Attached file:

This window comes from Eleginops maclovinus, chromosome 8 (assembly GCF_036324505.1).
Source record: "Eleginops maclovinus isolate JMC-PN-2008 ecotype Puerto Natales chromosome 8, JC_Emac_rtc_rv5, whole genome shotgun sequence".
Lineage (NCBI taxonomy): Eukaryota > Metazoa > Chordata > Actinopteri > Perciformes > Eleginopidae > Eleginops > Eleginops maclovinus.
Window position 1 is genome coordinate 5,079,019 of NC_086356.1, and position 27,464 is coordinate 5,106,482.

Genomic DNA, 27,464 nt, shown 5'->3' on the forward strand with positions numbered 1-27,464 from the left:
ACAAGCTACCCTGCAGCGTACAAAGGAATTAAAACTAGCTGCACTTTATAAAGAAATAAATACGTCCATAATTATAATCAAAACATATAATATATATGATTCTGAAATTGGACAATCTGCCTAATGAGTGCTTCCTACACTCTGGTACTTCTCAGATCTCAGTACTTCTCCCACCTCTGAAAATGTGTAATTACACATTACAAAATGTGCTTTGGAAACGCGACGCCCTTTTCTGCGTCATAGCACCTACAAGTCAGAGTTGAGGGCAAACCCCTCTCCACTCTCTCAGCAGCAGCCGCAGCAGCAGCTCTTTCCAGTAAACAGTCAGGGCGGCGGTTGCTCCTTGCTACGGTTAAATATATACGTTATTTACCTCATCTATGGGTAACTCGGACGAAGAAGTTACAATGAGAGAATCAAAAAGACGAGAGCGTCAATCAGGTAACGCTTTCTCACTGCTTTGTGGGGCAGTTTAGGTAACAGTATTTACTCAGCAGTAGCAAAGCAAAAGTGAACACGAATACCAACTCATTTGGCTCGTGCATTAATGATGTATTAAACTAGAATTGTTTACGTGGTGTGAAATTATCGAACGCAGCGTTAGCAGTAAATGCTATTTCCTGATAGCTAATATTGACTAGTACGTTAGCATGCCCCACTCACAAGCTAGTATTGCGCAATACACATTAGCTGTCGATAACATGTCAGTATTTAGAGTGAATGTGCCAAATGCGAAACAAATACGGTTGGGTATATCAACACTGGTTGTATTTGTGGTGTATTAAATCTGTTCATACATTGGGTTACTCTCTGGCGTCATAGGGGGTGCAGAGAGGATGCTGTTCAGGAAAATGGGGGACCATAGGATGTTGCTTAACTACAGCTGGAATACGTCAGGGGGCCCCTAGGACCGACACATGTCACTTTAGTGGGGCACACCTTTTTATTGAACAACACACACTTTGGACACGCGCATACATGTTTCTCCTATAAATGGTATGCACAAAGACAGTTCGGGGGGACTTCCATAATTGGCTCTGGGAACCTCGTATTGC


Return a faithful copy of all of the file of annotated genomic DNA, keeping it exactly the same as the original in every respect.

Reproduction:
This window comes from Eleginops maclovinus, chromosome 8 (assembly GCF_036324505.1).
Source record: "Eleginops maclovinus isolate JMC-PN-2008 ecotype Puerto Natales chromosome 8, JC_Emac_rtc_rv5, whole genome shotgun sequence".
Lineage (NCBI taxonomy): Eukaryota > Metazoa > Chordata > Actinopteri > Perciformes > Eleginopidae > Eleginops > Eleginops maclovinus.
Window position 1 is genome coordinate 5,079,019 of NC_086356.1, and position 27,464 is coordinate 5,106,482.

Genomic DNA, 27,464 nt, shown 5'->3' on the forward strand with positions numbered 1-27,464 from the left:
ACAAGCTACCCTGCAGCGTACAAAGGAATTAAAACTAGCTGCACTTTATAAAGAAATAAATACGTCCATAATTATAATCAAAACATATAATATATATGATTCTGAAATTGGACAATCTGCCTAATGAGTGCTTCCTACACTCTGGTACTTCTCAGATCTCAGTACTTCTCCCACCTCTGAAAATGTGTAATTACACATTACAAAATGTGCTTTGGAAACGCGACGCCCTTTTCTGCGTCATAGCACCTACAAGTCAGAGTTGAGGGCAAACCCCTCTCCACTCTCTCAGCAGCAGCCGCAGCAGCAGCTCTTTCCAGTAAACAGTCAGGGCGGCGGTTGCTCCTTGCTACGGTTAAATATATACGTTATTTACCTCATCTATGGGTAACTCGGACGAAGAAGTTACAATGAGAGAATCAAAAAGACGAGAGCGTCAATCAGGTAACGCTTTCTCACTGCTTTGTGGGGCAGTTTAGGTAACAGTATTTACTCAGCAGTAGCAAAGCAAAAGTGAACACGAATACCAACTCATTTGGCTCGTGCATTAATGATGTATTAAACTAGAATTGTTTACGTGGTGTGAAATTATCGAACGCAGCGTTAGCAGTAAATGCTATTTCCTGATAGCTAATATTGACTAGTACGTTAGCATGCCCCACTCACAAGCTAGTATTGCGCAATACACATTAGCTGTCGATAACATGTCAGTATTTAGAGTGAATGTGCCAAATGCGAAACAAATACGGTTGGGTATATCAACACTGGTTGTATTTGTGGTGTATTAAATCTGTTCATACATTGGGTTACTCTCTGGCGTCATAGGGGGTGCAGAGAGGATGCTGTTCAGGAAAATGGGGGACCATAGGATGTTGCTTAACTACAGCTGGAATACGTCAGGGGGCCCCTAGGACCGACACATGTCACTTTAGTGGGGCACACCTTTTTATTGAACAACACACACTTTGGACACGCGCATACATGTTTCTCCTATAAATGGTATGCACAAAGACAGTTCGGGGGGACTTCCATAATTGGCTCTGGGAACCTCGTATTGC